- Tony Hoover
Listening for Solutions (to a Speech Intelligibility Problem)
By: Tony Hoover, FASA, INCE Bd. Cert., MCH Principal
Loudspeakers for sound reinforcement systems are designed to project their sound in specific directions. Sound system designers take advantage of the “directivity” characteristics of these loudspeakers, aiming their sound uniformly throughout seating areas, while avoiding walls and ceilings and other surfaces from which undesirable reflections could reduce clarity and fidelity.
Many high-quality sound reinforcement loudspeaker systems incorporate horn loudspeakers that provide very good control, but these are relatively large and conspicuous. Steerable column arrays, which are tall but narrow, allow for better blending into architectural design. These are well suited to the frequency range of speech, and to some degree their sound output can be steered up or down using electronic signal processing.
The above figure illustrates the steering technique, with six individual loudspeakers in a vertical array. Each loudspeaker generates an ever-expanding sphere of sound (in this figure, simplified to show only the horizontal diameter of each sphere), propagating outward at the speed of sound, which is roughly 1 foot per millisecond. In the “not steered” column, all of the loudspeakers are outputting their sound at the same time, with a combined wavefront spreading horizontally, as an ever-expanding cylinder of sound. In the “steered downward” column, the electronic signal to each successively lower loudspeaker is slightly delayed; the top loudspeaker outputs its sound first, while each lower loudspeaker in turn outputs its sound just a little later, so that the sound energy is generally steered slightly downward. This steering allows for some flexibility in positioning the loudspeaker column. However, these systems only offer some vertical control; left-to-right projection is not well controlled.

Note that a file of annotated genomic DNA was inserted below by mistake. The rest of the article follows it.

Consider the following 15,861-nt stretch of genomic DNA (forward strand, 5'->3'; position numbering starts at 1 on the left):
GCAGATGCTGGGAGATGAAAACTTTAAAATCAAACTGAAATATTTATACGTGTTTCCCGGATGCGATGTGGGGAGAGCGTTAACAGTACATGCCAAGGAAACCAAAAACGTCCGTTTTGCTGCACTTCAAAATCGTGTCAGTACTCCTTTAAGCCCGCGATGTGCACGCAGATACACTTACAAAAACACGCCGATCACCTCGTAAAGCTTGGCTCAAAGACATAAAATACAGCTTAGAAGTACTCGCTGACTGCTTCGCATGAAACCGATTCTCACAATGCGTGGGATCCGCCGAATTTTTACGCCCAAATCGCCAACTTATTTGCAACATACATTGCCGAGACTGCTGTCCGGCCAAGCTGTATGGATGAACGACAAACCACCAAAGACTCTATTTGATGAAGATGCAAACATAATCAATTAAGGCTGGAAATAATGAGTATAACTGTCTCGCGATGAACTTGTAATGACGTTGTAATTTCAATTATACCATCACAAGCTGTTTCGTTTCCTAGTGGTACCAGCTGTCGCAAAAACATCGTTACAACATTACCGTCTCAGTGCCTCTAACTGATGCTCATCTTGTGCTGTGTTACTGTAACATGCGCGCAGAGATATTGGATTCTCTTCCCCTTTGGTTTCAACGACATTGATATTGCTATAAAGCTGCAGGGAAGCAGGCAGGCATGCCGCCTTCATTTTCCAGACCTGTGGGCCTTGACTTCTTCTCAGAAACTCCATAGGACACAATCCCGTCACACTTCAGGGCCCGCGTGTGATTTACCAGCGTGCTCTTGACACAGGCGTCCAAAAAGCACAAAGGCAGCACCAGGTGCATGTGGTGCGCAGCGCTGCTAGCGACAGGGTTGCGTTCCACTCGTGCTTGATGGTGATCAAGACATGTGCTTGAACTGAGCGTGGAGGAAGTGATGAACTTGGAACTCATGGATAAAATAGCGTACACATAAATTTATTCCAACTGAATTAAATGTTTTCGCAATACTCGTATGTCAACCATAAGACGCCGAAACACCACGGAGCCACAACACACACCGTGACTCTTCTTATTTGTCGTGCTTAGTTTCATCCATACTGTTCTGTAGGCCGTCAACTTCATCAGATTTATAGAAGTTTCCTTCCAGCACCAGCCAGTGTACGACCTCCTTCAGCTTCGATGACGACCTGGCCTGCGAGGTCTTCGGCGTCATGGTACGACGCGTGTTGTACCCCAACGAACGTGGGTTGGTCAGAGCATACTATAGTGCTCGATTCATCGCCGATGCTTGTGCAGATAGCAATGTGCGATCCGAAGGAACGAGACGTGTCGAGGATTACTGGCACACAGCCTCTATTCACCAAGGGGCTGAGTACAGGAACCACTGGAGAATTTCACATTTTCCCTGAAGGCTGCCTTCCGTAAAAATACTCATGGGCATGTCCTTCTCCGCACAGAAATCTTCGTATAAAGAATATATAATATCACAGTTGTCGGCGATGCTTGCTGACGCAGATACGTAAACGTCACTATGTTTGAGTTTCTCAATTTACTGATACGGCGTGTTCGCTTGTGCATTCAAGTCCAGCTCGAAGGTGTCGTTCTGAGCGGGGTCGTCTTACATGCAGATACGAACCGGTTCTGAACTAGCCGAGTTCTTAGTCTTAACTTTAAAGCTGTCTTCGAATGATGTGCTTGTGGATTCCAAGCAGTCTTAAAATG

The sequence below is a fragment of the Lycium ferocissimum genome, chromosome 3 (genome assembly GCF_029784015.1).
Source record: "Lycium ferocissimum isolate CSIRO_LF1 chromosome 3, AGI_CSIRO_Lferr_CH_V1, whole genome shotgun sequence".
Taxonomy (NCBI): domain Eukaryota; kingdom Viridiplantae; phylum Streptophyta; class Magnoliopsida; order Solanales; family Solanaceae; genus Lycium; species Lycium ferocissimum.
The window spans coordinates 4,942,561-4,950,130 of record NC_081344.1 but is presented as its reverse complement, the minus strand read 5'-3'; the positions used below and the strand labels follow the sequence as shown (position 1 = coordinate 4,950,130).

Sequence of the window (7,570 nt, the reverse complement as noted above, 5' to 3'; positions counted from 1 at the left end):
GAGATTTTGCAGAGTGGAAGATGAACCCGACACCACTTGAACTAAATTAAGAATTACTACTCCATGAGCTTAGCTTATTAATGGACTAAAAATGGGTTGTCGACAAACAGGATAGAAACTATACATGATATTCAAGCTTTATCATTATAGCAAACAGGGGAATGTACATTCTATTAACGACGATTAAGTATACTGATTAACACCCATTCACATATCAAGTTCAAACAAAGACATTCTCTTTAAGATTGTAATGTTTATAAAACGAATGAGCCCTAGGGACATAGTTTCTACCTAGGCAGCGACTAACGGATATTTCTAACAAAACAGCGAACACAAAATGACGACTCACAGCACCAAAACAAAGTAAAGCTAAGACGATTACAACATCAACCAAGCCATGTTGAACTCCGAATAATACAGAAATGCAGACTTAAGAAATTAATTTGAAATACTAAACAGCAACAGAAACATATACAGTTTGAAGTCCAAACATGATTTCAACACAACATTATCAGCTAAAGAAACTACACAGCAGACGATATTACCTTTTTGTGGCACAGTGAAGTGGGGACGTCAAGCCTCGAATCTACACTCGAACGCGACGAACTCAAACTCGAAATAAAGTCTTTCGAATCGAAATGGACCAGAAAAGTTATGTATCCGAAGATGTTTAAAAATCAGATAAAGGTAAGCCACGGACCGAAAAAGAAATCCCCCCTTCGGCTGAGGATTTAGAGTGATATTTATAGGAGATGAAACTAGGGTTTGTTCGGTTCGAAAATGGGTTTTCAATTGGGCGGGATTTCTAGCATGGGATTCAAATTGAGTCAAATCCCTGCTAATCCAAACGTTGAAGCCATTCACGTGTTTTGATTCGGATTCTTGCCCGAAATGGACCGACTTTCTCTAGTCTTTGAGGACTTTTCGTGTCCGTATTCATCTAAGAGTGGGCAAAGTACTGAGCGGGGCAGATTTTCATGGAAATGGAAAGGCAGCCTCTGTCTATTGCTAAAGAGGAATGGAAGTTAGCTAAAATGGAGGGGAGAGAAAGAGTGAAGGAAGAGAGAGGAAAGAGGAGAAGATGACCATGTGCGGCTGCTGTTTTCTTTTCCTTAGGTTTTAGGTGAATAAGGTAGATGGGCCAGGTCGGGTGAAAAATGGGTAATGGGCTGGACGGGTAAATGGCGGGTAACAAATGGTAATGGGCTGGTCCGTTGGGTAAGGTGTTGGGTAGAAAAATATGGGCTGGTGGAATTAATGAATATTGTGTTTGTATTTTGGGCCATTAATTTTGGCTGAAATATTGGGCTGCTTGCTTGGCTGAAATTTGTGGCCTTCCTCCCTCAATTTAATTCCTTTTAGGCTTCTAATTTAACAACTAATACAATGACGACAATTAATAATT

These were the types of loudspeakers that were chosen by the congregation's sound system designer for a large worship space, with a balcony and a huge dome, that had undergone a comprehensive renovation. Unfortunately, in this case, problems with speech intelligibility persisted, even after multiple adjustments to the sound system by reputable technicians, who had used their instrumentation to identify several sidewall surfaces that appeared to be reflecting sound and causing problematic echoes. They recommended additional sound absorptive treatment that could adversely affect visual aesthetics and negatively impact the popular classical music concerts.
Upon visiting the space as requested to investigate potential acoustical treatments, speech was difficult to understand in various areas on the main floor. While playing a click track (imagine a “pop” every 5 seconds) through the sound system, and listening to the results around the main floor, we heard strong echoes that would greatly diminish speech intelligibility.
Additional column loudspeakers had been installed to augment coverage of the balcony seating area. These balcony loudspeakers were time-delayed (in accordance with common practice, to accommodate the speed of sound) so that they would not produce their sound until the sound from the main loudspeakers had arrived at the balcony.
With more listening, it became clear that the echo was not due to reflections from the walls at all, but rather from the delayed balcony loudspeakers’ sound inadvertently spraying back to the main seating area. These loudspeakers cannot be steered in a multifaceted manner that would both cover the balcony and avoid the main floor.
We simply turned off the balcony loudspeakers, and the problematic echo disappeared. More importantly, speech intelligibility improved significantly throughout the main floor. Intelligibility throughout the balcony remained acceptable, albeit not quite as good as with the balcony loudspeakers operating.
The general plan is to remove the balcony loudspeakers and relocate them to the same wall as the main loudspeakers, but steer them to cover the balcony.
Adding sound-absorptive treatment on the side walls would not have solved the problem, and would have squandered funds while impacting the visual aesthetics and classical music programming. Listening for solutions proved to be more effective than interpreting test results from sophisticated instrumentation.
Note: This Tech Blog is based on an ASA popular version paper for the 2016 Salt Lake City meeting.